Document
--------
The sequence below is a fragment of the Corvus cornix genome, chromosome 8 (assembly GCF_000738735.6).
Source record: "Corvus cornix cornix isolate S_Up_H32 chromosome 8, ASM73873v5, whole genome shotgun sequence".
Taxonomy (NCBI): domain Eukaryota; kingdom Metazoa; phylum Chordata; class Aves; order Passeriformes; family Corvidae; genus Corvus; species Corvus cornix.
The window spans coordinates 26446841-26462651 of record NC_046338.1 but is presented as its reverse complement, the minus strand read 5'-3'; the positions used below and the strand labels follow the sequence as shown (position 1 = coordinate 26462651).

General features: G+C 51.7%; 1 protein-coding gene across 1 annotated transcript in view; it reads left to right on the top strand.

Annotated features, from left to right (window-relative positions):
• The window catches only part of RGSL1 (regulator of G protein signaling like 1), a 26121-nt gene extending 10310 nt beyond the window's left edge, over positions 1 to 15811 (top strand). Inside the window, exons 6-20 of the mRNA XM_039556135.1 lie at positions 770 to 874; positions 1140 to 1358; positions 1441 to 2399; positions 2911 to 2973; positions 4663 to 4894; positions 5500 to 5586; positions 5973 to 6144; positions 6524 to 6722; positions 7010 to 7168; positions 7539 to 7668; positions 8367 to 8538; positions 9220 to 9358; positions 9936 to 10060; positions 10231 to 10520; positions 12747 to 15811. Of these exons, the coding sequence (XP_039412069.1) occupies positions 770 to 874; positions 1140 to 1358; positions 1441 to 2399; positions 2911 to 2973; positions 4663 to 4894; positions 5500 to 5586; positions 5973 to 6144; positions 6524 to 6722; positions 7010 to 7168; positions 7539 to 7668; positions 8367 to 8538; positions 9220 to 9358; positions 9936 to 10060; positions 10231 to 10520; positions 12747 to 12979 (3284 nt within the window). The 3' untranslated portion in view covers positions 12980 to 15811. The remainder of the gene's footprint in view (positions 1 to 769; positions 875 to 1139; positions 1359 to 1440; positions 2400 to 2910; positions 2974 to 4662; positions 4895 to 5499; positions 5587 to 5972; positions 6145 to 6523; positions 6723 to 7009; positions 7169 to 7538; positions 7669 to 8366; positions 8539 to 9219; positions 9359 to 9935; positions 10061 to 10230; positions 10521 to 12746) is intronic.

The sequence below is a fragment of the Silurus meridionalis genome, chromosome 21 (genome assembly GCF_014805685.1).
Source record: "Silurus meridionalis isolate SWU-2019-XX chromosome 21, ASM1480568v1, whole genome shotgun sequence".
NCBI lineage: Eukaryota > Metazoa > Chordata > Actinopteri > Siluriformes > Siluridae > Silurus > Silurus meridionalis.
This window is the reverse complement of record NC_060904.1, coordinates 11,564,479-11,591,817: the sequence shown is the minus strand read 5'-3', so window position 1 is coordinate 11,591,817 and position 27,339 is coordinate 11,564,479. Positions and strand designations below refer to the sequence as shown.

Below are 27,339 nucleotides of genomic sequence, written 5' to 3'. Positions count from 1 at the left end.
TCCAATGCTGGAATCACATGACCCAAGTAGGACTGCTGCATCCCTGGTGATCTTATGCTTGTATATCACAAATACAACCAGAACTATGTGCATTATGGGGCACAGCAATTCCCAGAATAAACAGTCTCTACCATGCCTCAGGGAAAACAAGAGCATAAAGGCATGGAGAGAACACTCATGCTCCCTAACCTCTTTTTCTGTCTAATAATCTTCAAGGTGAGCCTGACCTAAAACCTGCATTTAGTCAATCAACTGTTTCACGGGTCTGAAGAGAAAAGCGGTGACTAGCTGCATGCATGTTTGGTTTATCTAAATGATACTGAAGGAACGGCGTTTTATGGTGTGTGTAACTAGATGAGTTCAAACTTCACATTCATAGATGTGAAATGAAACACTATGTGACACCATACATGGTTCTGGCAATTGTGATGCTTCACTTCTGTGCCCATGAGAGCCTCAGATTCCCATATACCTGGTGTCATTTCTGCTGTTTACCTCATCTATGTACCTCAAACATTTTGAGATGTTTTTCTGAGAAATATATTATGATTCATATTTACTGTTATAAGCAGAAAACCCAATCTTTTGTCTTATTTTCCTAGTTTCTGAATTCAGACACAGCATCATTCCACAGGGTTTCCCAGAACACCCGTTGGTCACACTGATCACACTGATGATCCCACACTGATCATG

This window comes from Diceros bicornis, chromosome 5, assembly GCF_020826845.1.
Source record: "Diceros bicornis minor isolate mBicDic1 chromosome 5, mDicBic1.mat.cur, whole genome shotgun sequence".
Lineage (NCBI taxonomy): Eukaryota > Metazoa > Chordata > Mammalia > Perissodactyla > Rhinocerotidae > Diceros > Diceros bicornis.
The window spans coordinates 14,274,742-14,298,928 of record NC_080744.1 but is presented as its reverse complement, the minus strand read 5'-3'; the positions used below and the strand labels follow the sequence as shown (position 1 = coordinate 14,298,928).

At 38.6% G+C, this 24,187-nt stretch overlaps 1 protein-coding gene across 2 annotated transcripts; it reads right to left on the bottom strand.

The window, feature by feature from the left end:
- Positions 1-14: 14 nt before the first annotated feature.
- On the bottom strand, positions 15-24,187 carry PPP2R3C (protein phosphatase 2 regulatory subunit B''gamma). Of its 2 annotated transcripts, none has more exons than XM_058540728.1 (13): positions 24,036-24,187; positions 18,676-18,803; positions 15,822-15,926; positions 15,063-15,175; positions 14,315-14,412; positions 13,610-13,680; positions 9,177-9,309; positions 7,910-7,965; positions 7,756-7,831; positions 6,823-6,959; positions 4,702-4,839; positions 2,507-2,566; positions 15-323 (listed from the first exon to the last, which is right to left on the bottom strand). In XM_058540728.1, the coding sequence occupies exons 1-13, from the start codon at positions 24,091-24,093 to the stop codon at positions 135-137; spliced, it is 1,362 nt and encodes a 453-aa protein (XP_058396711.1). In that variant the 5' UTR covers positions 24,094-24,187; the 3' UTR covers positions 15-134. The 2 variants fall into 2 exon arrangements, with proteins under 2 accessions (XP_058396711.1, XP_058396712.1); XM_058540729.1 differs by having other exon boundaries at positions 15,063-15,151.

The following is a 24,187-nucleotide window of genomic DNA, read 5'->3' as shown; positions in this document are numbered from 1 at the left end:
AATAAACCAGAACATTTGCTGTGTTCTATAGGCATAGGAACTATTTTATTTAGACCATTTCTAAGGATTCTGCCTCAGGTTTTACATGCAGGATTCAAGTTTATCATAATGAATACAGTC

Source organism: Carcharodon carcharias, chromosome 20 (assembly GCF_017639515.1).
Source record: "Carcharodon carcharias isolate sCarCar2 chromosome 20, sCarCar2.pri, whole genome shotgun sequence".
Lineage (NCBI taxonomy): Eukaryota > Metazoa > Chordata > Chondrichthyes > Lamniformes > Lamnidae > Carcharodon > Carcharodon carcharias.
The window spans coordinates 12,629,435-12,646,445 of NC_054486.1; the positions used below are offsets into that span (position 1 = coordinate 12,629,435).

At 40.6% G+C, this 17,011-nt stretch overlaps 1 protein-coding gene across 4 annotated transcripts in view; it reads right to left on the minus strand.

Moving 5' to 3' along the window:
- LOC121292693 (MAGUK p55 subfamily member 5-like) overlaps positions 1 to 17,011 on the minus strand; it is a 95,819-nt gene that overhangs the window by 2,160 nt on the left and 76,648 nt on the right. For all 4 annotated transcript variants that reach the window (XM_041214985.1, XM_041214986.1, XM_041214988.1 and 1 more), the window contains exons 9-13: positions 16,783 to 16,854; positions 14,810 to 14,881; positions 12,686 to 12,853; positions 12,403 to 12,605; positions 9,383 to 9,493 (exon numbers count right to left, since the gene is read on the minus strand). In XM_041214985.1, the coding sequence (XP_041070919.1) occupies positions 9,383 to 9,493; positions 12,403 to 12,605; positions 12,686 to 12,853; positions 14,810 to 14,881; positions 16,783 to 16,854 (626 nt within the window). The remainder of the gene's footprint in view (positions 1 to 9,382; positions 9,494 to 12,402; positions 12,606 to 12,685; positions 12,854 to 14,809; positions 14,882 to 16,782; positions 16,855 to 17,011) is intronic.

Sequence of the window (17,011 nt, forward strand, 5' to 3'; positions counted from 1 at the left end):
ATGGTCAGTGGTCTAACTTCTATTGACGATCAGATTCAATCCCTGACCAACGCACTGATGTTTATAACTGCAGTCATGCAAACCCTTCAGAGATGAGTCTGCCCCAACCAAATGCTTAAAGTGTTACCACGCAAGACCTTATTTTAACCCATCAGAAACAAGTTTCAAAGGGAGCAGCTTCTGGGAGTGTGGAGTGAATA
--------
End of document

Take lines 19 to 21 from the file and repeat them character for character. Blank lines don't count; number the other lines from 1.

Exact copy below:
The window, feature by feature from the left end:
- Positions 1-14: 14 nt before the first annotated feature.
- On the bottom strand, positions 15-24,187 carry PPP2R3C (protein phosphatase 2 regulatory subunit B''gamma). Of its 2 annotated transcripts, none has more exons than XM_058540728.1 (13): positions 24,036-24,187; positions 18,676-18,803; positions 15,822-15,926; positions 15,063-15,175; positions 14,315-14,412; positions 13,610-13,680; positions 9,177-9,309; positions 7,910-7,965; positions 7,756-7,831; positions 6,823-6,959; positions 4,702-4,839; positions 2,507-2,566; positions 15-323 (listed from the first exon to the last, which is right to left on the bottom strand). In XM_058540728.1, the coding sequence occupies exons 1-13, from the start codon at positions 24,091-24,093 to the stop codon at positions 135-137; spliced, it is 1,362 nt and encodes a 453-aa protein (XP_058396711.1). In that variant the 5' UTR covers positions 24,094-24,187; the 3' UTR covers positions 15-134. The 2 variants fall into 2 exon arrangements, with proteins under 2 accessions (XP_058396711.1, XP_058396712.1); XM_058540729.1 differs by having other exon boundaries at positions 15,063-15,151.